Key players in the Nigerian Electricity Supply Industry (NESI) in their reactions to the free electricity proposal described it as a hoax having no possible impact on the economy or the improvement of the lives of Nigerians.

Managing Director and CEO, Transmission Company of Nigeria, TCN, Mr. Usman Gur Mohammed

The Managing Director of the Transmission Company of Nigeria (TCN), Mr. Usman Gur Mohammed, in an interview dismissed the claims saying the federal government cannot make power free because it does not own the generated energy. Apart from the TCN that is a public utility and the transporter of electricity, which government owns, the generation and distribution sections are in private hands. Mohammed said there are huge revenue gaps in the electricity market and government’s intervention has not solved any of them. “The federal government is providing subsidy that is not coming enough as at when due as we still have huge unpaid bills,” Mohammed said.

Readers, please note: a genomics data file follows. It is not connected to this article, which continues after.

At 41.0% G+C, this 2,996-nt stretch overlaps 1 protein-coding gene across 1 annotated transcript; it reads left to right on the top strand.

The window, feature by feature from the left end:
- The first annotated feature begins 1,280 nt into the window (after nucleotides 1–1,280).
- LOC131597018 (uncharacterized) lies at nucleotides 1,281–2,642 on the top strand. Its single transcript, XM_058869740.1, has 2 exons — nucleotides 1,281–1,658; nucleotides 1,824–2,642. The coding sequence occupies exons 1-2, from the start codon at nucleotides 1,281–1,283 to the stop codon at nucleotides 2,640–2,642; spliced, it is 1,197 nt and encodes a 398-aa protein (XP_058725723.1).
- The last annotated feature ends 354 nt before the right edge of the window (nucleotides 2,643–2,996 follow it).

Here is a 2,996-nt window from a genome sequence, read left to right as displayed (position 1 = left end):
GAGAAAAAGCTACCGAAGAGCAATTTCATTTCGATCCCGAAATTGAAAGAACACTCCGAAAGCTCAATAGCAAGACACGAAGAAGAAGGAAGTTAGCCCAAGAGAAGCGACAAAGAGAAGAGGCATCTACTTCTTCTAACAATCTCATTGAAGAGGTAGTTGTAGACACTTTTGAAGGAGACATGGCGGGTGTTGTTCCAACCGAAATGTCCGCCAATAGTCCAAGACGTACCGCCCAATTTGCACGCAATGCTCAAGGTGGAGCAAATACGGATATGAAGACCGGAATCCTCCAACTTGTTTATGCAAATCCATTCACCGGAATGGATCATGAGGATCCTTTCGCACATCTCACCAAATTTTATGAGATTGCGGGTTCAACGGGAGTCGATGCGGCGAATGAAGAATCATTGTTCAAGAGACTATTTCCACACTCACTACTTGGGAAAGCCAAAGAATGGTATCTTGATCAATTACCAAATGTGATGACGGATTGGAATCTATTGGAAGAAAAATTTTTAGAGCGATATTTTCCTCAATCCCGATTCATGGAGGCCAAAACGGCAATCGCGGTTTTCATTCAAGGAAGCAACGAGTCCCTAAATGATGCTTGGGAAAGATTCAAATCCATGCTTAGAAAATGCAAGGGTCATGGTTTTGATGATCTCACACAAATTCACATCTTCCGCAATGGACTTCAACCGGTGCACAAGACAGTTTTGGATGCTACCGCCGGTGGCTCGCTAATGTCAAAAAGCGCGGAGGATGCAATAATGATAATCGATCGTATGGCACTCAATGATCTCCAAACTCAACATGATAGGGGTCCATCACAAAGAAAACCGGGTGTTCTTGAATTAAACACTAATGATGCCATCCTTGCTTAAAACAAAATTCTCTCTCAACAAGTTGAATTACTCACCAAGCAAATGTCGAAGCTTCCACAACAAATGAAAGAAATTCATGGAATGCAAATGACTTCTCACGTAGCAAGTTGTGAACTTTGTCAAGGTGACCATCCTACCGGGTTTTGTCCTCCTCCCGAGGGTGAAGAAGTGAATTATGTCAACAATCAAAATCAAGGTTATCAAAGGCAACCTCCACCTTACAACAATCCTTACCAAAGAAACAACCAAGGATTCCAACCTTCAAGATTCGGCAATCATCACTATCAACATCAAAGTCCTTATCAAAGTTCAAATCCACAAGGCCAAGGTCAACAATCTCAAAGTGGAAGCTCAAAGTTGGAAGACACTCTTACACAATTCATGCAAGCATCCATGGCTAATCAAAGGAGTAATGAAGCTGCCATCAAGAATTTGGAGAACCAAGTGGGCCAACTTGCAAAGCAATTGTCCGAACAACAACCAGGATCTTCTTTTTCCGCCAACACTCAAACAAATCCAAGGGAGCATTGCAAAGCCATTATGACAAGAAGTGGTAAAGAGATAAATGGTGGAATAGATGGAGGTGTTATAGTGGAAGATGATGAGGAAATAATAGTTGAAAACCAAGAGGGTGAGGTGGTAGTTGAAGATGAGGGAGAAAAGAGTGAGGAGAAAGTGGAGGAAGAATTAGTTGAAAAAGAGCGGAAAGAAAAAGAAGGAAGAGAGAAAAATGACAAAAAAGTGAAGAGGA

The Head of PowerUp Nigeria, a power sector advocacy group, Adetayo Adegbemle who is privy to the recent meeting on the issue dismissed the initiative saying, “It was a spur of the moment thing” as the lockdown effect became glaring. According to him, “Nigerians will appreciate the government doing something for them but how much benefit will it accrue to consumers at the end of the day? “If it were then, when the federal government had NEPA, it would have been possible but now with other stakeholders, I don’t see the workability of that. That is my opinion,” he noted.